Lionel Pressoir: “Another Haiti is Possible!”


September 27, 2011

Lionel Pressoir, the man we’ve dubbed “An Optimist in Haiti,” was once a wealthy furniture exporter with homes in New York City and Paris. After spending 40 days in prison following a loan dispute, he changed direction and focused on a new dream: making the small, poor town of Milot, Haiti into a travel destination for people from all over the world. His first step: building a restaurant for tourists near the town’s famed Citadelle Laferrière.

I talked with Pressoir about his dream, his life and the country he thinks has enormously bright future. Sure, some might call him crazy. But sometimes crazy is a way to get things done.

What was tourism like in Haiti when you were growing up?

Haiti and Cuba were the first countries in the Caribbean to recognize tourism as a powerful economical force.

“If all these sites were in another country, would there not be lines of visitors paying to visit them like there are lines at the Eiffel Tower?”

In Haiti, it all started with the 1949 International Exhibition, celebrating Port-au-Prince’s 200th anniversary. Many countries participated in that International Fair: France, Venezuela, Italy, the United States of America, Colombia, to name a few.

Port-au-Prince was then serviced by Pan American Airline’s hydroplanes, which disembarked its passengers on Columbus Pier near the exhibition site. Because the exhibition was international, the city attracted the rich and famous, people interested in our culture, our history, our music, our cuisine. Private homes were turned into hotels; voodoo shows were being performed at hotels and restaurants. The town was alive!

Soon after, Port-au Prince became a cruise ship destination. Panama Cruise Lines, Grace Lines and many more were coming on a regular basis. Taxies were lined up at the pier, waiting to take visitors on excursions to Kenscoff, Boutilier, to voodoo shows. Haitian paintings became known, and craft products were selling like ice cream on a hot Sunday afternoon.

As a small boy back in the 1950s, it was a pleasure to go to the waterfront which was called Cité de l’Exposition (Exhibit City) and watch the lines of taxies and all these happy foreign visitors.

How has it changed over the years?

Our tourism flourished up to the 1956 coup [in which François “Papa Doc” seized power] and elections that followed. Fighting between the followers of the different candidates brought political instability. With that came a drop in visitors. After President Duvalier seized power, tourists were not welcome.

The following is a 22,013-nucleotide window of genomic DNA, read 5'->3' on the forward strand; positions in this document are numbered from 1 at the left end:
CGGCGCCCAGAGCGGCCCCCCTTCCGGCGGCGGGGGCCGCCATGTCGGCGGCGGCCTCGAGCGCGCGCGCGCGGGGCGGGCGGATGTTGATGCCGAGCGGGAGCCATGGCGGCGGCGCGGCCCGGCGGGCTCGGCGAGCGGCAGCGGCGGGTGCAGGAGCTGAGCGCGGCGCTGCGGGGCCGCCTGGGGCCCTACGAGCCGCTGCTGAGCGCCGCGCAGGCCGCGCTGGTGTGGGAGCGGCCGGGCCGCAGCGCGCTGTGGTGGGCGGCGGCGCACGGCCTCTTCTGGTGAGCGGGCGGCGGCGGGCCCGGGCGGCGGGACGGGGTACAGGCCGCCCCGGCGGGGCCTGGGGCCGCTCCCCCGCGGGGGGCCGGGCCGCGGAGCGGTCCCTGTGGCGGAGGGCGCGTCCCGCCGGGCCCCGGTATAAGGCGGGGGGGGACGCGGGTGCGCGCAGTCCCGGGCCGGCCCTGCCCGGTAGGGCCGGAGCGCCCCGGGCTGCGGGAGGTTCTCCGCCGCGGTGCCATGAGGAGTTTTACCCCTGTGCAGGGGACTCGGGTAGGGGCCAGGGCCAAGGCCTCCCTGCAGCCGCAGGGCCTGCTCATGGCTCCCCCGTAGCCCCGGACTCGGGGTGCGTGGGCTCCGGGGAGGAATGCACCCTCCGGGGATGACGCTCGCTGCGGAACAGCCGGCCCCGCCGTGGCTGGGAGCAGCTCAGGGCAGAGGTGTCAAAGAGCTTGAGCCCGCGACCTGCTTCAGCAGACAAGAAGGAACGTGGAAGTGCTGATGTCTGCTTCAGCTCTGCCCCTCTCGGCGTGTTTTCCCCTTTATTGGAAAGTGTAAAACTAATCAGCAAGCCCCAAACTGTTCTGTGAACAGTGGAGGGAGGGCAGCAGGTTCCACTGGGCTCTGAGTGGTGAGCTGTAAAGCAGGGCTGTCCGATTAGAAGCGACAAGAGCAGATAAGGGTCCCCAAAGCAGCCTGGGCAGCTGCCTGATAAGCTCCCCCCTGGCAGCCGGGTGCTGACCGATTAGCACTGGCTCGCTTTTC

We had to wait until the 1970s, after Papa Doc’s death and the arrival of his son, Jean-Claude “Baby Doc” Duvalier to power to revive Haiti as a destination.

Planeloads of tourists, mainly Canadians and Europeans, returned to explore our history and culture. Cruise ships started coming to Cap-Haïtien, and hundreds of visitors were taking the excursions to the Citadelle Laferrière.

Unfortunately for us, the discovery of the AIDS virus in the 1980s and the unproved 4H classification [hemophiliacs, homosexuals, heroin users and Haitians] once again brought a very unfair halt to our tourism effort.

All throughout history, Haiti has suffered from unjust events. We had nothing to do with AIDS! Since that time, it has been a never-ending battle to revive our tourism.

Today, all this is behind us. I must say, we have a very good chance. Collaboration is in the air; foreign countries and investors are once more considering Haiti as a viable market. We are on the right track.

Why did you decide to open a restaurant in Milot?

My vision is to make the historic town of Milot a cultural and historical tourism destination.

The town of Milot is located in the National Historic Park, at the foot of the Citadelle Henri [also known as the Citadelle Laferrière] which was erected well over 200 years ago. The livelihood of the population of the town of Milot is linked to its importance as a tourism destination because of its historical significance as the capital city of the northern kingdom, where the Sans-Souci Palace, the Versailles of the Caribbean, was built by Henri Christophe, King of Haiti.